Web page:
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Superintendent's News

Posted: February 25, 2022

Thinking About What Others Are Trying to Say

"Engaging in a conversation with someone you disagree with can expose you to new ideas and potential experiences," Supt. Elder wrote in his weekly message.

A journalist promoting a new talk show caught my attention this week when he said, "It's not my job to tell you what to think. It's my job to think about what you tell me."

That got me thinking.

There's no question we are a divided nation when it comes to a whole host of topics – from politics and vaccine mandates to music and sports to go-to comfort foods. Personally, I'm a classic rock and enchilada kind of guy. You prefer pasta and rap? Leafy greens and country.

Hmm. Tell me more.

Too often, our initial reaction is to reject viewpoints that don't reflect our own. Leafy greens, really? But engaging in a conversation with someone you disagree with can expose you to new ideas and potential experiences.

Isn't that what we teach our students? Don't we want them to be open-minded, to seek and grapple with opinions contrary to their own? Isn't education all about sharing ideas, insights, questions, and stories?

As public educators, we serve as role models for our students. They are watching, listening, and mimicking the ways we talk and respond to each other, even when we disagree. Especially when we disagree. Our words matter, as do our actions.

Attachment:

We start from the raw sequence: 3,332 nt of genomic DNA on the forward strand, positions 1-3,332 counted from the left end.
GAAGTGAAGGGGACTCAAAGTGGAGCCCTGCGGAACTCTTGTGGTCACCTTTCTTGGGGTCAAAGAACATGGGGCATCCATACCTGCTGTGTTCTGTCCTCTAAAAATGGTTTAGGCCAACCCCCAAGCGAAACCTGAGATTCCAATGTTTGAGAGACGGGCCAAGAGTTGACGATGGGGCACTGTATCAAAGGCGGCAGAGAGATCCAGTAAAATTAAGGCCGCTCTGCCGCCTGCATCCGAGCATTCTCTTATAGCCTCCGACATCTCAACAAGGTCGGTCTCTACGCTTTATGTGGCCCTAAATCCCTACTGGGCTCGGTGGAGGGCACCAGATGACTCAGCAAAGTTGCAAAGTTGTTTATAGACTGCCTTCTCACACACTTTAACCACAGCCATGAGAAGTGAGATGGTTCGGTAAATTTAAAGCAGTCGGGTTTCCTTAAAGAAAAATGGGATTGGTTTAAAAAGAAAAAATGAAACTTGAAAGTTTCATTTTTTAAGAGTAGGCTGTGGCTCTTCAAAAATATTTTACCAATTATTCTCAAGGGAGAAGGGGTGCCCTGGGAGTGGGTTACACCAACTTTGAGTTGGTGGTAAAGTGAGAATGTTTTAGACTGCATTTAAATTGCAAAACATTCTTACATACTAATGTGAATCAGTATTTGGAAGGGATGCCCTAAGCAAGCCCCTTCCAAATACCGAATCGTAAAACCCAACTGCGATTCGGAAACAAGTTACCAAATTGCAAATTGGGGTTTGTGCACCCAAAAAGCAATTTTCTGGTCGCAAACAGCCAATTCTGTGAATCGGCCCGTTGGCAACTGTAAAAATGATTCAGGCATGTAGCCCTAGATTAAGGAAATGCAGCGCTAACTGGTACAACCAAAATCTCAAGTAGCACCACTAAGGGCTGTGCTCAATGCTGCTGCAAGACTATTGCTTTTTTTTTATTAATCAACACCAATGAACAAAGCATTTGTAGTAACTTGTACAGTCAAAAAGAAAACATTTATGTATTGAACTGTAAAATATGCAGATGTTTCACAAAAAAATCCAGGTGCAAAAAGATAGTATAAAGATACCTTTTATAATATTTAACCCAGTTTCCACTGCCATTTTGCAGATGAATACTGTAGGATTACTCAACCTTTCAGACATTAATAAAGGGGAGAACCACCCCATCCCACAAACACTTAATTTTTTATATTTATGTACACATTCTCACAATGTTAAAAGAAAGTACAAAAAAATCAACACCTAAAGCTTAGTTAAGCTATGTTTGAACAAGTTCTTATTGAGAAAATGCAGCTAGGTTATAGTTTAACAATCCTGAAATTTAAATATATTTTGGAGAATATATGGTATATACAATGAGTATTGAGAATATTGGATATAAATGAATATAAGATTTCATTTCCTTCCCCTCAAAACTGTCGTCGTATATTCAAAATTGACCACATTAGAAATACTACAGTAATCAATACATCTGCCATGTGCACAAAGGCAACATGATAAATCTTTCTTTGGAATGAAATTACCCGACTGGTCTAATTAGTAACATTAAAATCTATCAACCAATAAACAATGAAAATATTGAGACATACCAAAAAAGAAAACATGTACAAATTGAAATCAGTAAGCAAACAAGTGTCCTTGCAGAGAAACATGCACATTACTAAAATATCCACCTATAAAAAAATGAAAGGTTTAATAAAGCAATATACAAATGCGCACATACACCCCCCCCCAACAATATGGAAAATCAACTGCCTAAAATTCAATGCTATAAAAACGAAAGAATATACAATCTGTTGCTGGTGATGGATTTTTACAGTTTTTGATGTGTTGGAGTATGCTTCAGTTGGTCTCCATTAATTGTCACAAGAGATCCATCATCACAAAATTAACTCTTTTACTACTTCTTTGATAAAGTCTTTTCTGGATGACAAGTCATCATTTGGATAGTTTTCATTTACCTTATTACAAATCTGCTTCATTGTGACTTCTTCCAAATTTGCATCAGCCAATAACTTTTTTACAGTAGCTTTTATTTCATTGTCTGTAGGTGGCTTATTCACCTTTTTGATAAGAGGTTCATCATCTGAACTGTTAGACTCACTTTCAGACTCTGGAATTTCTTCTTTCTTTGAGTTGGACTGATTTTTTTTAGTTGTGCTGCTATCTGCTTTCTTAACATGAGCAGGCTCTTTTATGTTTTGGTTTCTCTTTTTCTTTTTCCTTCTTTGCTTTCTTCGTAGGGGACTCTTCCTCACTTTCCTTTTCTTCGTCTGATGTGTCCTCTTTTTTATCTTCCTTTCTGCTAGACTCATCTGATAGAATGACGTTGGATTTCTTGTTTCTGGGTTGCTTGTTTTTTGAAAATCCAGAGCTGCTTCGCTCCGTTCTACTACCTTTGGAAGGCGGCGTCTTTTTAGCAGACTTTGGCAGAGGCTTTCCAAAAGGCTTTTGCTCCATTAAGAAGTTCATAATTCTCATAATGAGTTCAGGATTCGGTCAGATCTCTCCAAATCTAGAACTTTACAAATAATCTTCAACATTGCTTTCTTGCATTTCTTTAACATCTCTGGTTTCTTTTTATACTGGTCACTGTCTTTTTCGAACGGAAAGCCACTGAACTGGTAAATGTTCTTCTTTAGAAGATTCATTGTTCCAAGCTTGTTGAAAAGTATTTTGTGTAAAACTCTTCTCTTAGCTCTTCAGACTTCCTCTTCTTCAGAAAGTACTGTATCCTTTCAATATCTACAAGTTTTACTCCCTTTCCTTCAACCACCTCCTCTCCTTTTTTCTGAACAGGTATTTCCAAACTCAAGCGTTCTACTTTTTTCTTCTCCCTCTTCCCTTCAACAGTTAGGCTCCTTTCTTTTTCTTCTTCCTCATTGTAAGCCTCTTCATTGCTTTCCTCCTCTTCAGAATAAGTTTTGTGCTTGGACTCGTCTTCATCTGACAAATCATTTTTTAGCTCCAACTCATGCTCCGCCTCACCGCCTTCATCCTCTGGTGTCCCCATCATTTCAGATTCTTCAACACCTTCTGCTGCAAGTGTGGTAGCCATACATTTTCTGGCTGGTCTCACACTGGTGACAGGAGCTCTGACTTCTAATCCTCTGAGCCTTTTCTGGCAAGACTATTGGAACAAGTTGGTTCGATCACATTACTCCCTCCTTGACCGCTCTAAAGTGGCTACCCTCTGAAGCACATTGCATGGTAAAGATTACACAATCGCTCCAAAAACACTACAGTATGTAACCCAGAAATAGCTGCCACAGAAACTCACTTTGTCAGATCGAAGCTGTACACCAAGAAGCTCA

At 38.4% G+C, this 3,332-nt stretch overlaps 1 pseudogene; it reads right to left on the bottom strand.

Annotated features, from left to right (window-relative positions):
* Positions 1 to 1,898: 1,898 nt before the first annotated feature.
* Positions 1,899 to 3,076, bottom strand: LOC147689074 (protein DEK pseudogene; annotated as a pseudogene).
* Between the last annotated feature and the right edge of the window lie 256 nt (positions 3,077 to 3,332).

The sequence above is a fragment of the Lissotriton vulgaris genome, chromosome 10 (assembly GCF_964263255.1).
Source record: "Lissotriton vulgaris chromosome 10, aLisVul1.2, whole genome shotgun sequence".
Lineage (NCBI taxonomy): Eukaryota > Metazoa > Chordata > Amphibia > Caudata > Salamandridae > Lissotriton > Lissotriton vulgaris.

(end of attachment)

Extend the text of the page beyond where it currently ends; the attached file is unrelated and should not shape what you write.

There's no doubt we are living through some tough times. We are COVID fatigued and stretched to the limit. We are constantly pivoting as public health orders and rules change. While we all want to keep our students and staff safe, we don't all agree on the best way to go about doing that. The public discourse can, at times, be nasty, and it's easy to get caught up in the anger and frustration. 

As we continue to navigate through these challenging times, maybe it will help to step back for a moment and think about what others are trying to tell you. Take the time to put yourself in someone else's shoes and see what the world looks like from where they are standing. It's a good practice to model for our kids. And as that reporter said in his promo, "Trust me. We're better at this than we think we are."